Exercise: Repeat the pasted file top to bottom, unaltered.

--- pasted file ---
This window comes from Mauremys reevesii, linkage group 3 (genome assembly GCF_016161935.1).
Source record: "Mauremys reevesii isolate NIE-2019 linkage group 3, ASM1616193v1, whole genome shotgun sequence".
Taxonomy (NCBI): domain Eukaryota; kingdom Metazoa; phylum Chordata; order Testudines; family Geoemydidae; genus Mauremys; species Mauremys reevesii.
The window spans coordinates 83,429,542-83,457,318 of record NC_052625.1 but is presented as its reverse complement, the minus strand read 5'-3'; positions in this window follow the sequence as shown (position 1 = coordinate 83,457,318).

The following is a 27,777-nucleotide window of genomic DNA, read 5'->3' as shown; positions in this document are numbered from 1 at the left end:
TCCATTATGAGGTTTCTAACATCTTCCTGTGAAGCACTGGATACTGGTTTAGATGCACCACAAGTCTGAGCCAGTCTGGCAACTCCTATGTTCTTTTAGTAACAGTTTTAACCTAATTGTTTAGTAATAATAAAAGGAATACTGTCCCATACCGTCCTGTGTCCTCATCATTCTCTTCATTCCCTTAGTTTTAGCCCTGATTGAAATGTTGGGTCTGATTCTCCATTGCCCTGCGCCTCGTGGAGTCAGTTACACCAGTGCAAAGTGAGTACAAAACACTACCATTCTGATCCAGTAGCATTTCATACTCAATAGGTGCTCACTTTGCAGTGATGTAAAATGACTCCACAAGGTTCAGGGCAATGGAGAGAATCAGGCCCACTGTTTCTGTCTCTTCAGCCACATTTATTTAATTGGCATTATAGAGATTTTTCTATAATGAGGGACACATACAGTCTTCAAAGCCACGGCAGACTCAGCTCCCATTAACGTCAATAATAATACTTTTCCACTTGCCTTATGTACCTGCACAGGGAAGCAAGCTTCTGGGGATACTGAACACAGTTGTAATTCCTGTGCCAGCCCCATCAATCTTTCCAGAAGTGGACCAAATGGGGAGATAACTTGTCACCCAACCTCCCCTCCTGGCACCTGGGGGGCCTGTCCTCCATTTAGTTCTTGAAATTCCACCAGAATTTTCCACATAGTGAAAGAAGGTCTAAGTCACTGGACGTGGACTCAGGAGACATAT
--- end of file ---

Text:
This window comes from Mauremys reevesii, linkage group 3 (genome assembly GCF_016161935.1).
Source record: "Mauremys reevesii isolate NIE-2019 linkage group 3, ASM1616193v1, whole genome shotgun sequence".
Taxonomy (NCBI): domain Eukaryota; kingdom Metazoa; phylum Chordata; order Testudines; family Geoemydidae; genus Mauremys; species Mauremys reevesii.
The window spans coordinates 83,429,542-83,457,318 of record NC_052625.1 but is presented as its reverse complement, the minus strand read 5'-3'; positions in this window follow the sequence as shown (position 1 = coordinate 83,457,318).

The following is a 27,777-nucleotide window of genomic DNA, read 5'->3' as shown; positions in this document are numbered from 1 at the left end:
TCCATTATGAGGTTTCTAACATCTTCCTGTGAAGCACTGGATACTGGTTTAGATGCACCACAAGTCTGAGCCAGTCTGGCAACTCCTATGTTCTTTTAGTAACAGTTTTAACCTAATTGTTTAGTAATAATAAAAGGAATACTGTCCCATACCGTCCTGTGTCCTCATCATTCTCTTCATTCCCTTAGTTTTAGCCCTGATTGAAATGTTGGGTCTGATTCTCCATTGCCCTGCGCCTCGTGGAGTCAGTTACACCAGTGCAAAGTGAGTACAAAACACTACCATTCTGATCCAGTAGCATTTCATACTCAATAGGTGCTCACTTTGCAGTGATGTAAAATGACTCCACAAGGTTCAGGGCAATGGAGAGAATCAGGCCCACTGTTTCTGTCTCTTCAGCCACATTTATTTAATTGGCATTATAGAGATTTTTCTATAATGAGGGACACATACAGTCTTCAAAGCCACGGCAGACTCAGCTCCCATTAACGTCAATAATAATACTTTTCCACTTGCCTTATGTACCTGCACAGGGAAGCAAGCTTCTGGGGATACTGAACACAGTTGTAATTCCTGTGCCAGCCCCATCAATCTTTCCAGAAGTGGACCAAATGGGGAGATAACTTGTCACCCAACCTCCCCTCCTGGCACCTGGGGGGCCTGTCCTCCATTTAGTTCTTGAAATTCCACCAGAATTTTCCACATAGTGAAAGAAGGTCTAAGTCACTGGACGTGGACTCAGGAGACATAT